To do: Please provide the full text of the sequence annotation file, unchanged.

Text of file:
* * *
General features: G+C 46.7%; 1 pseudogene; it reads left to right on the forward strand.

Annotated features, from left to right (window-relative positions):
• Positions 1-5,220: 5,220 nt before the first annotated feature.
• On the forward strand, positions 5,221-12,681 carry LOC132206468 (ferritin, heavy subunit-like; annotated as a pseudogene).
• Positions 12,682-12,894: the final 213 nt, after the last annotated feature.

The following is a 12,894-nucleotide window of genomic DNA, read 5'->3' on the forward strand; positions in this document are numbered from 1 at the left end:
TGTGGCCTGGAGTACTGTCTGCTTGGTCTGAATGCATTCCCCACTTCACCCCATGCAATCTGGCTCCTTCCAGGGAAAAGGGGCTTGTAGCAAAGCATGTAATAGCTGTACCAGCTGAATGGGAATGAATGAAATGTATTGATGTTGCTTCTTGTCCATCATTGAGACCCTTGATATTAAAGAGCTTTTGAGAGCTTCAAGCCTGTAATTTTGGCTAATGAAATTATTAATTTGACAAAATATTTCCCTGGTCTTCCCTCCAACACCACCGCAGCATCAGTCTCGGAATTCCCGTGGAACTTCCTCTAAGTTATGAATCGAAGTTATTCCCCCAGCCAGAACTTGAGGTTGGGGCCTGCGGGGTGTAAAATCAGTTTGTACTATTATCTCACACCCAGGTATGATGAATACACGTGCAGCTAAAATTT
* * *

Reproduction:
General features: G+C 46.7%; 1 pseudogene; it reads left to right on the forward strand.

Annotated features, from left to right (window-relative positions):
• Positions 1-5,220: 5,220 nt before the first annotated feature.
• On the forward strand, positions 5,221-12,681 carry LOC132206468 (ferritin, heavy subunit-like; annotated as a pseudogene).
• Positions 12,682-12,894: the final 213 nt, after the last annotated feature.

The following is a 12,894-nucleotide window of genomic DNA, read 5'->3' on the forward strand; positions in this document are numbered from 1 at the left end:
TGTGGCCTGGAGTACTGTCTGCTTGGTCTGAATGCATTCCCCACTTCACCCCATGCAATCTGGCTCCTTCCAGGGAAAAGGGGCTTGTAGCAAAGCATGTAATAGCTGTACCAGCTGAATGGGAATGAATGAAATGTATTGATGTTGCTTCTTGTCCATCATTGAGACCCTTGATATTAAAGAGCTTTTGAGAGCTTCAAGCCTGTAATTTTGGCTAATGAAATTATTAATTTGACAAAATATTTCCCTGGTCTTCCCTCCAACACCACCGCAGCATCAGTCTCGGAATTCCCGTGGAACTTCCTCTAAGTTATGAATCGAAGTTATTCCCCCAGCCAGAACTTGAGGTTGGGGCCTGCGGGGTGTAAAATCAGTTTGTACTATTATCTCACACCCAGGTATGATGAATACACGTGCAGCTAAAATTT